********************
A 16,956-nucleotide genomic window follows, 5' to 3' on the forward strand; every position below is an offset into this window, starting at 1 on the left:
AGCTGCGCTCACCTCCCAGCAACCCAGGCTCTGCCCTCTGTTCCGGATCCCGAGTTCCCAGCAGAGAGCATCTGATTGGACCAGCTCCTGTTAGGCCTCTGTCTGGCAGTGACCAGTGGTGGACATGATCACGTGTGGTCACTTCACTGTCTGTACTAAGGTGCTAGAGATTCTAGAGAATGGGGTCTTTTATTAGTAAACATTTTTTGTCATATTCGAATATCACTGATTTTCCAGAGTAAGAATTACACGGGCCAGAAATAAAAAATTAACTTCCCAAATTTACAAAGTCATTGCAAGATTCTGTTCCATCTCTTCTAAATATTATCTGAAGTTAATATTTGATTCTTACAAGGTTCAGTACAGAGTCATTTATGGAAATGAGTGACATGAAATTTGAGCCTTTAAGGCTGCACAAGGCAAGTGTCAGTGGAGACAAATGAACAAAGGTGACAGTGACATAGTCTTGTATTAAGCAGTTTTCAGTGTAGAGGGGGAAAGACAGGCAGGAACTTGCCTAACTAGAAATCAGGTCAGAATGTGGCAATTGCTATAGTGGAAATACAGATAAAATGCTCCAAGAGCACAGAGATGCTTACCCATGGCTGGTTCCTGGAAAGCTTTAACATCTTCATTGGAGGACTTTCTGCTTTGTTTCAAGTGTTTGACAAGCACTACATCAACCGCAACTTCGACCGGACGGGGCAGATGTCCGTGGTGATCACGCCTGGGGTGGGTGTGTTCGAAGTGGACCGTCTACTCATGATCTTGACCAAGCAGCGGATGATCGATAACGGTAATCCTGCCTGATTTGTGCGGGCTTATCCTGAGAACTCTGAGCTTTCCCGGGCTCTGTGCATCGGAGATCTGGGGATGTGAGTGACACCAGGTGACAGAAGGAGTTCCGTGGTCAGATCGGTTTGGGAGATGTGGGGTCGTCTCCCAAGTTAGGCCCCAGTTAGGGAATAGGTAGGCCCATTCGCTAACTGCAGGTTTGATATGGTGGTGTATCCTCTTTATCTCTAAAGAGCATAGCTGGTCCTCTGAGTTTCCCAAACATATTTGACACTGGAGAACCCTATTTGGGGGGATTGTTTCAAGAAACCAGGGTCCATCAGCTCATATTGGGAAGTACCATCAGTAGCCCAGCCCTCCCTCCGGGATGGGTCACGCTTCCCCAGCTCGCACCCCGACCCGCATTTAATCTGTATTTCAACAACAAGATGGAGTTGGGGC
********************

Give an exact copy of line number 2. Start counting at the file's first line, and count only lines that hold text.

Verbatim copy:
AGCTGCGCTCACCTCCCAGCAACCCAGGCTCTGCCCTCTGTTCCGGATCCCGAGTTCCCAGCAGAGAGCATCTGATTGGACCAGCTCCTGTTAGGCCTCTGTCTGGCAGTGACCAGTGGTGGACATGATCACGTGTGGTCACTTCACTGTCTGTACTAAGGTGCTAGAGATTCTAGAGAATGGGGTCTTTTATTAGTAAACATTTTTTGTCATATTCGAATATCACTGATTTTCCAGAGTAAGAATTACACGGGCCAGAAATAAAAAATTAACTTCCCAAATTTACAAAGTCATTGCAAGATTCTGTTCCATCTCTTCTAAATATTATCTGAAGTTAATATTTGATTCTTACAAGGTTCAGTACAGAGTCATTTATGGAAATGAGTGACATGAAATTTGAGCCTTTAAGGCTGCACAAGGCAAGTGTCAGTGGAGACAAATGAACAAAGGTGACAGTGACATAGTCTTGTATTAAGCAGTTTTCAGTGTAGAGGGGGAAAGACAGGCAGGAACTTGCCTAACTAGAAATCAGGTCAGAATGTGGCAATTGCTATAGTGGAAATACAGATAAAATGCTCCAAGAGCACAGAGATGCTTACCCATGGCTGGTTCCTGGAAAGCTTTAACATCTTCATTGGAGGACTTTCTGCTTTGTTTCAAGTGTTTGACAAGCACTACATCAACCGCAACTTCGACCGGACGGGGCAGATGTCCGTGGTGATCACGCCTGGGGTGGGTGTGTTCGAAGTGGACCGTCTACTCATGATCTTGACCAAGCAGCGGATGATCGATAACGGTAATCCTGCCTGATTTGTGCGGGCTTATCCTGAGAACTCTGAGCTTTCCCGGGCTCTGTGCATCGGAGATCTGGGGATGTGAGTGACACCAGGTGACAGAAGGAGTTCCGTGGTCAGATCGGTTTGGGAGATGTGGGGTCGTCTCCCAAGTTAGGCCCCAGTTAGGGAATAGGTAGGCCCATTCGCTAACTGCAGGTTTGATATGGTGGTGTATCCTCTTTATCTCTAAAGAGCATAGCTGGTCCTCTGAGTTTCCCAAACATATTTGACACTGGAGAACCCTATTTGGGGGGATTGTTTCAAGAAACCAGGGTCCATCAGCTCATATTGGGAAGTACCATCAGTAGCCCAGCCCTCCCTCCGGGATGGGTCACGCTTCCCCAGCTCGCACCCCGACCCGCATTTAATCTGTATTTCAACAACAAGATGGAGTTGGGGC